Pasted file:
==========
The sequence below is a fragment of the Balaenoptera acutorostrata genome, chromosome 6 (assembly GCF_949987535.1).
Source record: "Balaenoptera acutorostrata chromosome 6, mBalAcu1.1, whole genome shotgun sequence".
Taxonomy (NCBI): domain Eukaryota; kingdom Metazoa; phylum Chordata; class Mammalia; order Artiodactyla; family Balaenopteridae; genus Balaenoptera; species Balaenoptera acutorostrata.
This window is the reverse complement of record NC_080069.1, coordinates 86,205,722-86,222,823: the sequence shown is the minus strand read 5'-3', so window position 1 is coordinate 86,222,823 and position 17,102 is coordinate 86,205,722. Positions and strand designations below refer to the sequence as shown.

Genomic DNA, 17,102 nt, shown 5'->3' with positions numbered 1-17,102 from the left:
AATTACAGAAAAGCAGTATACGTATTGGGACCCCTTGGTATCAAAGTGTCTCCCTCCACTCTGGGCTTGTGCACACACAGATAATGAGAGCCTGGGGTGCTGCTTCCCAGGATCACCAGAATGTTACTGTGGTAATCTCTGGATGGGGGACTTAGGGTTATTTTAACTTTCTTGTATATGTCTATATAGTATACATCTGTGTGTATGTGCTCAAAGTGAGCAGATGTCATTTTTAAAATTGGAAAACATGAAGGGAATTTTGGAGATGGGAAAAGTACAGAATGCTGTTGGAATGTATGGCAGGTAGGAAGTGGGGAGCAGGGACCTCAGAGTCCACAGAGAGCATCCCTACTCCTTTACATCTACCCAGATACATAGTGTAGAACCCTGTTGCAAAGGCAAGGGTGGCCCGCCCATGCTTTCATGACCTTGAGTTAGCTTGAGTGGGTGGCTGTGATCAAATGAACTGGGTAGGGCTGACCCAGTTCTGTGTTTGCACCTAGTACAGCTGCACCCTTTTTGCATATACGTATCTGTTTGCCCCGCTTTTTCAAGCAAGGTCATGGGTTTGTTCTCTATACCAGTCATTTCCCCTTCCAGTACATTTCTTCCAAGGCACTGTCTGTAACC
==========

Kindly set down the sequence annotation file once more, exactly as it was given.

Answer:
The sequence below is a fragment of the Balaenoptera acutorostrata genome, chromosome 6 (assembly GCF_949987535.1).
Source record: "Balaenoptera acutorostrata chromosome 6, mBalAcu1.1, whole genome shotgun sequence".
Taxonomy (NCBI): domain Eukaryota; kingdom Metazoa; phylum Chordata; class Mammalia; order Artiodactyla; family Balaenopteridae; genus Balaenoptera; species Balaenoptera acutorostrata.
This window is the reverse complement of record NC_080069.1, coordinates 86,205,722-86,222,823: the sequence shown is the minus strand read 5'-3', so window position 1 is coordinate 86,222,823 and position 17,102 is coordinate 86,205,722. Positions and strand designations below refer to the sequence as shown.

Genomic DNA, 17,102 nt, shown 5'->3' with positions numbered 1-17,102 from the left:
AATTACAGAAAAGCAGTATACGTATTGGGACCCCTTGGTATCAAAGTGTCTCCCTCCACTCTGGGCTTGTGCACACACAGATAATGAGAGCCTGGGGTGCTGCTTCCCAGGATCACCAGAATGTTACTGTGGTAATCTCTGGATGGGGGACTTAGGGTTATTTTAACTTTCTTGTATATGTCTATATAGTATACATCTGTGTGTATGTGCTCAAAGTGAGCAGATGTCATTTTTAAAATTGGAAAACATGAAGGGAATTTTGGAGATGGGAAAAGTACAGAATGCTGTTGGAATGTATGGCAGGTAGGAAGTGGGGAGCAGGGACCTCAGAGTCCACAGAGAGCATCCCTACTCCTTTACATCTACCCAGATACATAGTGTAGAACCCTGTTGCAAAGGCAAGGGTGGCCCGCCCATGCTTTCATGACCTTGAGTTAGCTTGAGTGGGTGGCTGTGATCAAATGAACTGGGTAGGGCTGACCCAGTTCTGTGTTTGCACCTAGTACAGCTGCACCCTTTTTGCATATACGTATCTGTTTGCCCCGCTTTTTCAAGCAAGGTCATGGGTTTGTTCTCTATACCAGTCATTTCCCCTTCCAGTACATTTCTTCCAAGGCACTGTCTGTAACC